In attendance at the celebration were distinguished guests from the mayor’s office, including Austin Lee, Councilwoman Susy Diaz, and Gigi Chazu, director of economic development for the City of Greenacres.

As the community commemorates the milestone, Flores extended heartfelt congratulations and deepest gratitude to Mistry. He praised her vision, dedication and compassion for transforming the lives of the senior community.

Flores also acknowledged the outstanding staff and caregivers of Greenacres Adult Day Care for their commitment to enhancing the lives of seniors.

Greenacres Adult Day Care is located at 6623 Forest Hill Blvd. For more information, visit www.

“HCA Florida Palms West Hospital is the robotics hospital,” Kimbrell said. “We are excit-

ed to share the state-of-the-art technology we offer with the community.”

‘Barbie Zumba’ Aug. 27 At The Mall At Wellington Green

On Sunday, Aug. 27, from 1 to 3 p.m., the Mall at Wellington Green will host a “Barbie Zumba” master class in The District. The fun dance fitness party program combines heart-pumping music with high- and low-intensity Latin dance moves designed to burn calories and boost cardio endurance. All ages and levels are welcome.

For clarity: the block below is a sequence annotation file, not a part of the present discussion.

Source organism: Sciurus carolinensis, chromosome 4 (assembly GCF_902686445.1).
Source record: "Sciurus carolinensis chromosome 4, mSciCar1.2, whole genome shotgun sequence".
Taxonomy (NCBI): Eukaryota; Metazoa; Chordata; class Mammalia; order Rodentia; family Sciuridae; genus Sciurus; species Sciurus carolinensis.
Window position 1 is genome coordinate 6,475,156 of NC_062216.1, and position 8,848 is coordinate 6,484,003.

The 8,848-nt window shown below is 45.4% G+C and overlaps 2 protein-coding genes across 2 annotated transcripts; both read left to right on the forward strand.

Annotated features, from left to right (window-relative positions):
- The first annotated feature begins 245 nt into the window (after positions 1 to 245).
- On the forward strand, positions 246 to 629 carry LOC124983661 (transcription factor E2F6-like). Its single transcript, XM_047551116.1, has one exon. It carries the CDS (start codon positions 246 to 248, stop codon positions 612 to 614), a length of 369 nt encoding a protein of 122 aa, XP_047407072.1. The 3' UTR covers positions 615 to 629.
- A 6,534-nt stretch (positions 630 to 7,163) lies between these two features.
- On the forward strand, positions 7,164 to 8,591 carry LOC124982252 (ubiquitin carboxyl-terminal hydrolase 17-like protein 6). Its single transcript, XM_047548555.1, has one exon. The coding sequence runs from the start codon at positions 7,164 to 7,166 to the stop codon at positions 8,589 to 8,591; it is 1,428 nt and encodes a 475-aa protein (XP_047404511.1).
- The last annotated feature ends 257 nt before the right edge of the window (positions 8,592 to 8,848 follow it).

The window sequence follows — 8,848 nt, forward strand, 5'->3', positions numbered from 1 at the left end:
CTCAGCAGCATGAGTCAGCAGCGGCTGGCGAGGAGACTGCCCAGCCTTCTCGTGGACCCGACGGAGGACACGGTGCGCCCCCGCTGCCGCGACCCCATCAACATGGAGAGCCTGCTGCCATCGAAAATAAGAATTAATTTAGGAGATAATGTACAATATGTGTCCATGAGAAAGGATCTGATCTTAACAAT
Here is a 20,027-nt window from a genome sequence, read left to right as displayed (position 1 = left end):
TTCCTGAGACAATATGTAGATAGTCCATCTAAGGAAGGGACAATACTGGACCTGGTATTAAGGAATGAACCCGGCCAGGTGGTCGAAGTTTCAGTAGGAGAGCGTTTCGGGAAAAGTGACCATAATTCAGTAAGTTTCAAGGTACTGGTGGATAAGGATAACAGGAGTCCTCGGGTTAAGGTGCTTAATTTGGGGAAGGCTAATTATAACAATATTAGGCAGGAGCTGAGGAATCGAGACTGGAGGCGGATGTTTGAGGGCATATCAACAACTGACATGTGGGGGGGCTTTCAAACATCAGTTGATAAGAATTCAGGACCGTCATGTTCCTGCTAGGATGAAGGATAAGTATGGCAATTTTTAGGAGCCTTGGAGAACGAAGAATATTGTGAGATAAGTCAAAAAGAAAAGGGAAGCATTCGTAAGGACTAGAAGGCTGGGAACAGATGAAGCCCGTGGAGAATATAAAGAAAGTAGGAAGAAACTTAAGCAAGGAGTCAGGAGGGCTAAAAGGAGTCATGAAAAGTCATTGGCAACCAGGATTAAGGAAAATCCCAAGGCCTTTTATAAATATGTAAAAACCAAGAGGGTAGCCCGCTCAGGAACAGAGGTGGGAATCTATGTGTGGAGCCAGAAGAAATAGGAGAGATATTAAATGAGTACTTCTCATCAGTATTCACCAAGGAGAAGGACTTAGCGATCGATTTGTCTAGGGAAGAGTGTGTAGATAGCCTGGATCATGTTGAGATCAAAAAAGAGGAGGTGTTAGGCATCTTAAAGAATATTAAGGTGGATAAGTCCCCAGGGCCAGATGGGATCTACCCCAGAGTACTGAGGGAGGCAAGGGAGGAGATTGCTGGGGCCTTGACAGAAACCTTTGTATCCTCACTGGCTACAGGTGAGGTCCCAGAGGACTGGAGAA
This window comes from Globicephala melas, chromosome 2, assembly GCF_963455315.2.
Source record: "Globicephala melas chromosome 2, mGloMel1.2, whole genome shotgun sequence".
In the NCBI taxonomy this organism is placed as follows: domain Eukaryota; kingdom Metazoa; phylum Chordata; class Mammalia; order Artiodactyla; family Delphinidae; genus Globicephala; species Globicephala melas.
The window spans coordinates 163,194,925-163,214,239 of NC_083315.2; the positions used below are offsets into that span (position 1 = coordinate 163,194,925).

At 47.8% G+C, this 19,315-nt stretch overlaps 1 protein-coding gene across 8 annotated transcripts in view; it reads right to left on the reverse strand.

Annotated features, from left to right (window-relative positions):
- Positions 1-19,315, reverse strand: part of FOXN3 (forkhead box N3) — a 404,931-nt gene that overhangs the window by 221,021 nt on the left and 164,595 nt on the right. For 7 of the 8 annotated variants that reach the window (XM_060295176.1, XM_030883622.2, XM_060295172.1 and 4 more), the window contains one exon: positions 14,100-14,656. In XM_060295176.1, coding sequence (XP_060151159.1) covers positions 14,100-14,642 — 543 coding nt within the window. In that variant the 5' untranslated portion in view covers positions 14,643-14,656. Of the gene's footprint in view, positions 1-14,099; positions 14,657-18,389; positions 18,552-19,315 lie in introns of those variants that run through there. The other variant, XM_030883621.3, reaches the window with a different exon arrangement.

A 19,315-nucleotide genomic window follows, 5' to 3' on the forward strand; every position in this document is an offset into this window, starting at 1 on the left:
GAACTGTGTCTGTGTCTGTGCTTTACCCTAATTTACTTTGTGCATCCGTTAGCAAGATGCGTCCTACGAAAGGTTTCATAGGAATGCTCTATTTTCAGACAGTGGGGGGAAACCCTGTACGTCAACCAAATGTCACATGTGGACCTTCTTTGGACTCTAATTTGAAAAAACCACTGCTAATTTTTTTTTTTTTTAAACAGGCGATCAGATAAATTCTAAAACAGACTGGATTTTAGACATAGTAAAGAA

Participants are invited to dress

in their best Barbie attire for a chance to win exciting prizes. The cost is $10 per person. Space is limited. For more information or reservations, visit www. barbie-zumba/2145575196. The Mall at Wellington Green is located at 10300 W. Forest Hill Blvd. in Wellington. For more info., call (561) 227-6900 or visit

BUSINESS NEWS The Town-Crier www gotowncrier com August 25 - September 7, 2023 Page 27
Greenacres Director of Economic Development Gigi Chazu with Sandhya K. Mistry, holding the proclamation. City of Greenacres Director of Communications Austin Lee presents a gift to Sandhya K. Mistry. Don’t miss Barbie Zumba at the Mall at Wellington Green. General surgeon Dr. James Goad provides instruction on how to maneuver the surgical robot.